Matt Dickinson’s new biography, ‘Bobby Moore: The Man in Full’ quotes me as telling him, “ Bobby Moore? I knew him for nearly forty years, but I’m not sure I really knew him at all.” This was never so painfully clear to me when, waiting for Bobby to arrive from Bogota to Guadalajara, I was asked by my newspaper, The Sunday Times, to write a profile of Moore: and suddenly embarrassingly realised that I didn’t know where to begin. In the event, the piece was written thanks to the huge help I got from Geoff Hurst, Bobby’s companion at West Ham United, the scorer of a hat-trick in the 1966 World Cup final.

Among journalists covering the England tours, Bobby was renowned for answering a question with another question. As England captain, he led essentially by example, rather than by exhorting and advice. With West Ham, he was renowned for not joining in the post goal celebrations, even when he was the scorer himself.

And essentially, he, like Kevin Keegan in his very different way, was in essence a self made player; sheer determination, will power and intelligence compensating for a basic lack of natural talent. He wasn’t fast: but he read the play in a flash. Several of his England colleagues are quoted in this book as saying he was a poor header of the ball. Thus, though in his early days at West Ham, the salient club of his native East End of London, he played at centre half, he was never happy there.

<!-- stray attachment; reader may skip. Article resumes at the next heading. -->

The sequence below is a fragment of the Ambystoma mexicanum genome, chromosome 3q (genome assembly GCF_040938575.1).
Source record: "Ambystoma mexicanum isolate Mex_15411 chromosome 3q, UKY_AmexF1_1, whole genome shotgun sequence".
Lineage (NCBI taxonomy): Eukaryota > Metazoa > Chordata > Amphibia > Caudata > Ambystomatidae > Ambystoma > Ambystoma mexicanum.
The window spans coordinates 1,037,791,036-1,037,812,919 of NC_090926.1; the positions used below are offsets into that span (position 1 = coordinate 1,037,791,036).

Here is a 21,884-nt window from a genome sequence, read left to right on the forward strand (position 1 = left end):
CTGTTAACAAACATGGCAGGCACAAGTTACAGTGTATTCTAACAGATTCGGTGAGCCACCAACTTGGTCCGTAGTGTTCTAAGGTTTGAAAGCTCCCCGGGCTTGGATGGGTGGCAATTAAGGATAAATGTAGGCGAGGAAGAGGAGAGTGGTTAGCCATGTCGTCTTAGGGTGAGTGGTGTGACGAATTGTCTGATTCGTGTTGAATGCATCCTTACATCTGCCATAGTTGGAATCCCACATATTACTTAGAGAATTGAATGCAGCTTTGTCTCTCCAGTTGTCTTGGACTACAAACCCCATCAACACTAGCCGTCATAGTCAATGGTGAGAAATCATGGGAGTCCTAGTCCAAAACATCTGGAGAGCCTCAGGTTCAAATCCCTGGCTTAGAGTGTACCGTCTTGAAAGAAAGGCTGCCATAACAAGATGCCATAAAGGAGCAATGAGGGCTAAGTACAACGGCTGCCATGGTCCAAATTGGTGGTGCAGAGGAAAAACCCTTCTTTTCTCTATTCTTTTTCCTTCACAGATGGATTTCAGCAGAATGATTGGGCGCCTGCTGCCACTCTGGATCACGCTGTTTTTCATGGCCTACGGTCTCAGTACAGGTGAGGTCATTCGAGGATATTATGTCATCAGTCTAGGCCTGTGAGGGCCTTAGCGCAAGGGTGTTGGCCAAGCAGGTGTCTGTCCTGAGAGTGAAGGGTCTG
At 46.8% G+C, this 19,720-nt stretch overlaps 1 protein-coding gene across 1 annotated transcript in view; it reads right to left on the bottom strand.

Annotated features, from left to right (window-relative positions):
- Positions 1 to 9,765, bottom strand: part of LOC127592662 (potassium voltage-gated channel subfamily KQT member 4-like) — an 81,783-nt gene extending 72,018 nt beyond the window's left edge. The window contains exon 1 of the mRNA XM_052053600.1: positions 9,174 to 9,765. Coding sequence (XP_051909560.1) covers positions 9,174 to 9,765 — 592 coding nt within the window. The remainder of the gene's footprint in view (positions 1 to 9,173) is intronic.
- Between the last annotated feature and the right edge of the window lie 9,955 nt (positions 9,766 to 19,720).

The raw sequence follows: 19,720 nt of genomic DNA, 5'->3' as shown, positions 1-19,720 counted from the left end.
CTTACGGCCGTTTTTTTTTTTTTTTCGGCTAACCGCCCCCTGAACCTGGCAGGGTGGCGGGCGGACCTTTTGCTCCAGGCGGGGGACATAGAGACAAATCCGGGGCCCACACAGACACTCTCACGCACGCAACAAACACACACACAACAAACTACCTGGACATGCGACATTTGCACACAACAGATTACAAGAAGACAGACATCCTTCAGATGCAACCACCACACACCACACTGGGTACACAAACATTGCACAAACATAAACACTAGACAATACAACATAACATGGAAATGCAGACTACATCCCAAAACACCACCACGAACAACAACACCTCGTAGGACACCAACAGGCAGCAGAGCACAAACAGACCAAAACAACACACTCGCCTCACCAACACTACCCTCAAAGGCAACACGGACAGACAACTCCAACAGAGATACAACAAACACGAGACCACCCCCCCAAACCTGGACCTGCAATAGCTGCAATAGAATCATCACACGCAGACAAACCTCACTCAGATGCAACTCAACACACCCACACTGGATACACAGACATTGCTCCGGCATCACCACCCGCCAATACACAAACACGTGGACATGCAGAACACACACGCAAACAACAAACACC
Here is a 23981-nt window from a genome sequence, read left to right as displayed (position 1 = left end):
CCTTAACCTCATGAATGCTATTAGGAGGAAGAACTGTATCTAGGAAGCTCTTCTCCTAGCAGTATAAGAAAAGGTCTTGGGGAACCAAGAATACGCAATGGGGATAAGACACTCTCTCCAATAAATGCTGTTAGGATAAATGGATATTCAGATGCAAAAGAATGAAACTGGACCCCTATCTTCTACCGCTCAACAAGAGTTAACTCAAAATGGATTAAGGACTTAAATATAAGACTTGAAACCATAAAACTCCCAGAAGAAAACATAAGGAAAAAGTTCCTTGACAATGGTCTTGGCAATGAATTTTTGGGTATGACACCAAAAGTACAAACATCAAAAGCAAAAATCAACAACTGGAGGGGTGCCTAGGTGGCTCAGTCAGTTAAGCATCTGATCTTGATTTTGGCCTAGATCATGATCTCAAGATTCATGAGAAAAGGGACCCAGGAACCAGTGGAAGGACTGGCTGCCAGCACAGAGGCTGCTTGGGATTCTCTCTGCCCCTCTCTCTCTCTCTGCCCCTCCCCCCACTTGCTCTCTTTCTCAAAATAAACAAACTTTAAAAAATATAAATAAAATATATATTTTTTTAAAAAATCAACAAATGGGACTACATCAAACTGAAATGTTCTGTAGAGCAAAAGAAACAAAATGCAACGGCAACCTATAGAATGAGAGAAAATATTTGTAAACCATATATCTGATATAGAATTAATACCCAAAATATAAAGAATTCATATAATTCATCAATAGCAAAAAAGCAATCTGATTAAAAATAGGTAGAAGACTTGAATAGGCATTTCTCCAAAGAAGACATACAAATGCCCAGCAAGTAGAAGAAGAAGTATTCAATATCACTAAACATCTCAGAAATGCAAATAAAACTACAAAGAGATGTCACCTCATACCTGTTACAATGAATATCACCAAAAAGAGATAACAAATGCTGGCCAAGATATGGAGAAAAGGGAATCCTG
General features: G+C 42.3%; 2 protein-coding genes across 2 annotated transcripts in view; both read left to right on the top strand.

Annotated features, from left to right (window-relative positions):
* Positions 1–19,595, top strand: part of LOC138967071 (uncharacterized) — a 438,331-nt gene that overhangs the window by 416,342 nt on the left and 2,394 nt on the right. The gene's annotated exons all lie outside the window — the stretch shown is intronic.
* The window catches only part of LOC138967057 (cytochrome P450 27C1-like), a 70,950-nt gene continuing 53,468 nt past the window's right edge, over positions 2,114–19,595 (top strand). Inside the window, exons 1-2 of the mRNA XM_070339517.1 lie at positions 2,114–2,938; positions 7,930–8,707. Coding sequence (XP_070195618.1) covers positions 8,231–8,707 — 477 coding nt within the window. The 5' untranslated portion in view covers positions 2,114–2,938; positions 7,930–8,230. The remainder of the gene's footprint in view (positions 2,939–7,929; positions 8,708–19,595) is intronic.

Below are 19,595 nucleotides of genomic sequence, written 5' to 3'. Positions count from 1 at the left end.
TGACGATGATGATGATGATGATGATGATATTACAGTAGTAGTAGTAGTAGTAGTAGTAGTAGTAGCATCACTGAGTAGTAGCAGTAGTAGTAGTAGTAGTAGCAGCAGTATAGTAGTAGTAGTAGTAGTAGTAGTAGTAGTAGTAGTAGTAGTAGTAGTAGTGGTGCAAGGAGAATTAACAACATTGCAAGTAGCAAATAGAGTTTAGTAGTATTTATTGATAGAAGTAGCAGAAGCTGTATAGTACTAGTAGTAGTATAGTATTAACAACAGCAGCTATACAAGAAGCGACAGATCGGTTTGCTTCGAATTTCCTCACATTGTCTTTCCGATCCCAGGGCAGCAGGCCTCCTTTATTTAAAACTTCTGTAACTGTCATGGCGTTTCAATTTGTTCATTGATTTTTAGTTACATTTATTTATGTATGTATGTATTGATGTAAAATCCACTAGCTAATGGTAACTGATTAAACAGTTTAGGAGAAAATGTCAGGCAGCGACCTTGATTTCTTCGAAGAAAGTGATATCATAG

Only when he was switched by the club’s innovative manager Ron Greenwood to what one might call a second stopper position did his ability finally emerge.

His initial mentor was the flamboyant figure Malcolm Allison, a promising centre back at West Ham till stuck down by tuberculosis, later to become an outstanding coach, above all at Manchester City where he revitalised the team, yet a man who, in the disillusioned early years after his forced retirement, was deeply involved in betting scandals. Not least, when West Ham lost at home 5-3 to Newcastle United, in circumstances so suspicious that the bookmakers refused to pay out on bets. The West Ham goalkeeper that day, Noel Dwyer, was later to follow Allison in his early managerial career from club to club.

But Allison, beyond doubt, was a seminal influence on Moore as this supreme well researched and readable book displays.